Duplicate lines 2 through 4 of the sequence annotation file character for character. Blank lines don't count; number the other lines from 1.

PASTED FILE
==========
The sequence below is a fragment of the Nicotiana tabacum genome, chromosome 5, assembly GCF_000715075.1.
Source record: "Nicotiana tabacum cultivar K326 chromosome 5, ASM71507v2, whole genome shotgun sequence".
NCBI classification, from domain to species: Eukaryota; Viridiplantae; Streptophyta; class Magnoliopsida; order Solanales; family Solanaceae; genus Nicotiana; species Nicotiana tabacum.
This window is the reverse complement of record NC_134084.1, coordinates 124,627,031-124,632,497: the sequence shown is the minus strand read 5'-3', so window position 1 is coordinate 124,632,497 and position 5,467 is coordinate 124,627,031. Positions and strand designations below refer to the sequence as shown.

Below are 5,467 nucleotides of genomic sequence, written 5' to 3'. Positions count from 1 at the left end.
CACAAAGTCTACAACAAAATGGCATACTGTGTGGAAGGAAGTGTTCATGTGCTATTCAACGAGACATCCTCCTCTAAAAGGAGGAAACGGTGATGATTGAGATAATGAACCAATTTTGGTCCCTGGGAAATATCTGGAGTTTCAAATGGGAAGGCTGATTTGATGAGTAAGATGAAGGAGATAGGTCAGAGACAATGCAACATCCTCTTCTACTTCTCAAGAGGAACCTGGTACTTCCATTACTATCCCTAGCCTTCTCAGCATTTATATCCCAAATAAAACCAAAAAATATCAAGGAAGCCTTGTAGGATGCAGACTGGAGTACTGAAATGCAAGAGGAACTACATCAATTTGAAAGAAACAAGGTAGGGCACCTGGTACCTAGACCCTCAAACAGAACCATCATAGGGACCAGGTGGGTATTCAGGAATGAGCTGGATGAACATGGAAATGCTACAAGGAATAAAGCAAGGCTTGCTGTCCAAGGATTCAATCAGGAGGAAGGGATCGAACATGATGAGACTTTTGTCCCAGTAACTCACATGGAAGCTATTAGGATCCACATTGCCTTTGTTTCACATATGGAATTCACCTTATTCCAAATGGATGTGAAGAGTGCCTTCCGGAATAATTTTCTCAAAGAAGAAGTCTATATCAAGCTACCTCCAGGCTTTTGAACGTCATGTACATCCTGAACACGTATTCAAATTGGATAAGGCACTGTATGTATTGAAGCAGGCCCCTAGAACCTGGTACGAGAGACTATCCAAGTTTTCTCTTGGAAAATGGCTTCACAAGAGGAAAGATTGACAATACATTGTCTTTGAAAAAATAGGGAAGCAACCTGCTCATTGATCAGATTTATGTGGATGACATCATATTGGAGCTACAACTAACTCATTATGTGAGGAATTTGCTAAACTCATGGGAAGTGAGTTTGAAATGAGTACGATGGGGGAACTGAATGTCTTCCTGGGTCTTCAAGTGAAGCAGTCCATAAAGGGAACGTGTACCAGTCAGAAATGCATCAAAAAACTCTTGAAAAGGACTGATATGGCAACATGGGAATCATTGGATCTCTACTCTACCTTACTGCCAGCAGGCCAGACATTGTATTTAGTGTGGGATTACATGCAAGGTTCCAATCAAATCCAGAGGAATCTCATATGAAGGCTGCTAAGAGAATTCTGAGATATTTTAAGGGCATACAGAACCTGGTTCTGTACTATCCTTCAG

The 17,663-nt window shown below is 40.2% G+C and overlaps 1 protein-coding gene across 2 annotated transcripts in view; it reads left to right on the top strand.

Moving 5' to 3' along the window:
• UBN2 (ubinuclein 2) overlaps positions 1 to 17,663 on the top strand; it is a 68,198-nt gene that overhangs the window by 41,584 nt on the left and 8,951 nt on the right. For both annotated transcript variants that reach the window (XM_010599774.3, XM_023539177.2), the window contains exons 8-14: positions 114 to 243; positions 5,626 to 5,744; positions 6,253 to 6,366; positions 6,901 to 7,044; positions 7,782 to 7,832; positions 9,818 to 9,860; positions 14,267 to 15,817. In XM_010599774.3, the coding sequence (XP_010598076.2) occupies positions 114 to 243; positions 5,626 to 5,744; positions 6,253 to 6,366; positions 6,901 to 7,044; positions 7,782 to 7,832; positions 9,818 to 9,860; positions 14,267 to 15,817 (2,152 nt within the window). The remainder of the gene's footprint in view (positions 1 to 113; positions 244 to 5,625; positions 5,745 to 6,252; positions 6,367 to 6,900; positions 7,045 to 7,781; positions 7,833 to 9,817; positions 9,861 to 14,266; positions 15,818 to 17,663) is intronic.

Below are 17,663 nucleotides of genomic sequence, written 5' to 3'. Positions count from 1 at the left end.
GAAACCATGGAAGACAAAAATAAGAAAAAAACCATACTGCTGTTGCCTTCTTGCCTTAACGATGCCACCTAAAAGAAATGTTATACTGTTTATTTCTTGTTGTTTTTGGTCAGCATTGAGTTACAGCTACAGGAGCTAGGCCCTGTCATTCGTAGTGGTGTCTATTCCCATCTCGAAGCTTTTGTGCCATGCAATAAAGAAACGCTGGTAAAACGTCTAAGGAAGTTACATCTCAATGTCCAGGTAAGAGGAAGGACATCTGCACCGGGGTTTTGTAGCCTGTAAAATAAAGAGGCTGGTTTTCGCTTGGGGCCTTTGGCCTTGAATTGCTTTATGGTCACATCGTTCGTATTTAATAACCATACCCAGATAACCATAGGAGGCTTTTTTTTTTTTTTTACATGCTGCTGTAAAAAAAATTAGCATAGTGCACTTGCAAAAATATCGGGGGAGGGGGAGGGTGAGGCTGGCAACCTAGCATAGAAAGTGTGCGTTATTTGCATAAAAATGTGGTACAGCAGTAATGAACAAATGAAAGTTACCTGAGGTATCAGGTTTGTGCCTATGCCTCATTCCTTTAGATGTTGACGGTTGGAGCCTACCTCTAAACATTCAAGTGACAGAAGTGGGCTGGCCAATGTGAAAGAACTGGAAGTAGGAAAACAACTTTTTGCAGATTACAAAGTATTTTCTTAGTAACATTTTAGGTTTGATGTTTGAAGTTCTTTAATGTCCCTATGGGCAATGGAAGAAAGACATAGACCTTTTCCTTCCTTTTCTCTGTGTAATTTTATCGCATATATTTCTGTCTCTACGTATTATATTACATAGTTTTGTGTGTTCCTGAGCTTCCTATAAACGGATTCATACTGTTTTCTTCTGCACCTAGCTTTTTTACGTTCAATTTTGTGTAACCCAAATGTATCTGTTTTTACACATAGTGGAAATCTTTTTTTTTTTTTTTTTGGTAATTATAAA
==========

Source record: "Nicotiana tabacum cultivar K326 chromosome 5, ASM71507v2, whole genome shotgun sequence".
NCBI classification, from domain to species: Eukaryota; Viridiplantae; Streptophyta; class Magnoliopsida; order Solanales; family Solanaceae; genus Nicotiana; species Nicotiana tabacum.
This window is the reverse complement of record NC_134084.1, coordinates 124,627,031-124,632,497: the sequence shown is the minus strand read 5'-3', so window position 1 is coordinate 124,632,497 and position 5,467 is coordinate 124,627,031. Positions and strand designations below refer to the sequence as shown.